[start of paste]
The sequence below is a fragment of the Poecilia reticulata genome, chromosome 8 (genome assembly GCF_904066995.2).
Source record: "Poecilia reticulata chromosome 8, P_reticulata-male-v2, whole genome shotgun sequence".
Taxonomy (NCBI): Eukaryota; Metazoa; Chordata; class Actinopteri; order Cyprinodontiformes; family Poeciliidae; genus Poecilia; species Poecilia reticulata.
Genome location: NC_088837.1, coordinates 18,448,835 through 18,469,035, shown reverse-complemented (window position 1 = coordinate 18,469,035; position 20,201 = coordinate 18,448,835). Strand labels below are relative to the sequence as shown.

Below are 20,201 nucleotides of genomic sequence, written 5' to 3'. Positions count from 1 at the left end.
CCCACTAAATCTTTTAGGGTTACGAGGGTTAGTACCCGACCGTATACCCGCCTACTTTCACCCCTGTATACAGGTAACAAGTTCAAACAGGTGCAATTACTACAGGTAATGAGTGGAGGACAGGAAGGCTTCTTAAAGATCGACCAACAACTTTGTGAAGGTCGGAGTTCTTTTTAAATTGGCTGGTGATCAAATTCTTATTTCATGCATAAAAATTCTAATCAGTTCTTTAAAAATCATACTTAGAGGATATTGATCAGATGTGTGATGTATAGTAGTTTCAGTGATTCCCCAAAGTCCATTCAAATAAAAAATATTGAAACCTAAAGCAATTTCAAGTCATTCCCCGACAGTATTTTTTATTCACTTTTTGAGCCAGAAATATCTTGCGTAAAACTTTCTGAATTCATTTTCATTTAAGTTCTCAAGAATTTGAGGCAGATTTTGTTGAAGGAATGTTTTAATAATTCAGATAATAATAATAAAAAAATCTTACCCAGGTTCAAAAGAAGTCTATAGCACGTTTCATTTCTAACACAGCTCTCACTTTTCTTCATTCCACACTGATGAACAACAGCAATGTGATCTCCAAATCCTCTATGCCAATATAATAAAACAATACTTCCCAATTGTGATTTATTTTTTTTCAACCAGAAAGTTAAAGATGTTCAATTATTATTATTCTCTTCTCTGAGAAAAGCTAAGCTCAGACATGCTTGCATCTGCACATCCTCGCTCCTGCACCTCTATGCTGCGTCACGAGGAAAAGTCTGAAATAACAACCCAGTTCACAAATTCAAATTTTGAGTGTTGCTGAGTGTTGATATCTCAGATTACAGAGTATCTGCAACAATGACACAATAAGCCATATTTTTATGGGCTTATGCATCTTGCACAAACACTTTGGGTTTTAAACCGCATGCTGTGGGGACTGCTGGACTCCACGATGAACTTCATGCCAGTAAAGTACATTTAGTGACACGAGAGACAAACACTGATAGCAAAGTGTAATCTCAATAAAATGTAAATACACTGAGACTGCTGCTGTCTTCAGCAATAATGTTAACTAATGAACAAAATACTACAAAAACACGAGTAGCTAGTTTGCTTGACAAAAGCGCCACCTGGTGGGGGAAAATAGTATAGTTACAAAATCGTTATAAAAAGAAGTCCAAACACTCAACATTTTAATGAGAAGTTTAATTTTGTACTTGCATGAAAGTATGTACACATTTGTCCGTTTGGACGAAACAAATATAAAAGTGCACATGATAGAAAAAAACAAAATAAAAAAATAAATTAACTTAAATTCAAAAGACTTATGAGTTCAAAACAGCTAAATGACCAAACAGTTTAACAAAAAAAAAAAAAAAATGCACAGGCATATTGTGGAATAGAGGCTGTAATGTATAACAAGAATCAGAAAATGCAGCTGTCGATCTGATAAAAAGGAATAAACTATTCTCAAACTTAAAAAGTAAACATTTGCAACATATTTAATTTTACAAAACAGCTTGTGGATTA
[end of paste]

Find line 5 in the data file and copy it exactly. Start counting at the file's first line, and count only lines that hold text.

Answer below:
Below are 20,201 nucleotides of genomic sequence, written 5' to 3'. Positions count from 1 at the left end.